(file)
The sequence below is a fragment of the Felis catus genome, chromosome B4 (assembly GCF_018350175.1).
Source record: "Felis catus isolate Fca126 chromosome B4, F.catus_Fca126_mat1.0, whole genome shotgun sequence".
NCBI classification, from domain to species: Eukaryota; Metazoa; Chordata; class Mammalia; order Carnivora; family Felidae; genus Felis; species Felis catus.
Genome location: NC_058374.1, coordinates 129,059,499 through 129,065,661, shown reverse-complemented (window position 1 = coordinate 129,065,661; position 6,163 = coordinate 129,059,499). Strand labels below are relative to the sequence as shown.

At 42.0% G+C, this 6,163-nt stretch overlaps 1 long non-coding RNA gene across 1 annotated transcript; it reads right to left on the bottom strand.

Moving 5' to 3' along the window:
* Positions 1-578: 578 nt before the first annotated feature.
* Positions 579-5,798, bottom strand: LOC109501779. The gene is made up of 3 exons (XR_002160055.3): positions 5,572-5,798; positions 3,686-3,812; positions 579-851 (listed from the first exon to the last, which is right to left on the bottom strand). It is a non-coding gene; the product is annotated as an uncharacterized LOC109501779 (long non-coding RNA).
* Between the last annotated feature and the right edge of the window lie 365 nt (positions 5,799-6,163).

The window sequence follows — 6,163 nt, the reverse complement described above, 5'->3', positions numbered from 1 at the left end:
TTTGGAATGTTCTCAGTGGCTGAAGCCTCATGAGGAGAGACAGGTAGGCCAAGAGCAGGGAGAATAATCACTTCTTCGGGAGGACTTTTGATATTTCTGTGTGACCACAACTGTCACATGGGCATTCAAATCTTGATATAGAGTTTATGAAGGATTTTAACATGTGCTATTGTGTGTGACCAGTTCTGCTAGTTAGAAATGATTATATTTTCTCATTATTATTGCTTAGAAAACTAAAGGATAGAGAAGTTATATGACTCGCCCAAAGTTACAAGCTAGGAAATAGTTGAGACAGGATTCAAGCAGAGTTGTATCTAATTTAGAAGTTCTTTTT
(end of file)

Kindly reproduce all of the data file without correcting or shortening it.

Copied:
The sequence below is a fragment of the Felis catus genome, chromosome B4 (assembly GCF_018350175.1).
Source record: "Felis catus isolate Fca126 chromosome B4, F.catus_Fca126_mat1.0, whole genome shotgun sequence".
NCBI classification, from domain to species: Eukaryota; Metazoa; Chordata; class Mammalia; order Carnivora; family Felidae; genus Felis; species Felis catus.
Genome location: NC_058374.1, coordinates 129,059,499 through 129,065,661, shown reverse-complemented (window position 1 = coordinate 129,065,661; position 6,163 = coordinate 129,059,499). Strand labels below are relative to the sequence as shown.

At 42.0% G+C, this 6,163-nt stretch overlaps 1 long non-coding RNA gene across 1 annotated transcript; it reads right to left on the bottom strand.

Moving 5' to 3' along the window:
* Positions 1-578: 578 nt before the first annotated feature.
* Positions 579-5,798, bottom strand: LOC109501779. The gene is made up of 3 exons (XR_002160055.3): positions 5,572-5,798; positions 3,686-3,812; positions 579-851 (listed from the first exon to the last, which is right to left on the bottom strand). It is a non-coding gene; the product is annotated as an uncharacterized LOC109501779 (long non-coding RNA).
* Between the last annotated feature and the right edge of the window lie 365 nt (positions 5,799-6,163).

The window sequence follows — 6,163 nt, the reverse complement described above, 5'->3', positions numbered from 1 at the left end:
TTTGGAATGTTCTCAGTGGCTGAAGCCTCATGAGGAGAGACAGGTAGGCCAAGAGCAGGGAGAATAATCACTTCTTCGGGAGGACTTTTGATATTTCTGTGTGACCACAACTGTCACATGGGCATTCAAATCTTGATATAGAGTTTATGAAGGATTTTAACATGTGCTATTGTGTGTGACCAGTTCTGCTAGTTAGAAATGATTATATTTTCTCATTATTATTGCTTAGAAAACTAAAGGATAGAGAAGTTATATGACTCGCCCAAAGTTACAAGCTAGGAAATAGTTGAGACAGGATTCAAGCAGAGTTGTATCTAATTTAGAAGTTCTTTTT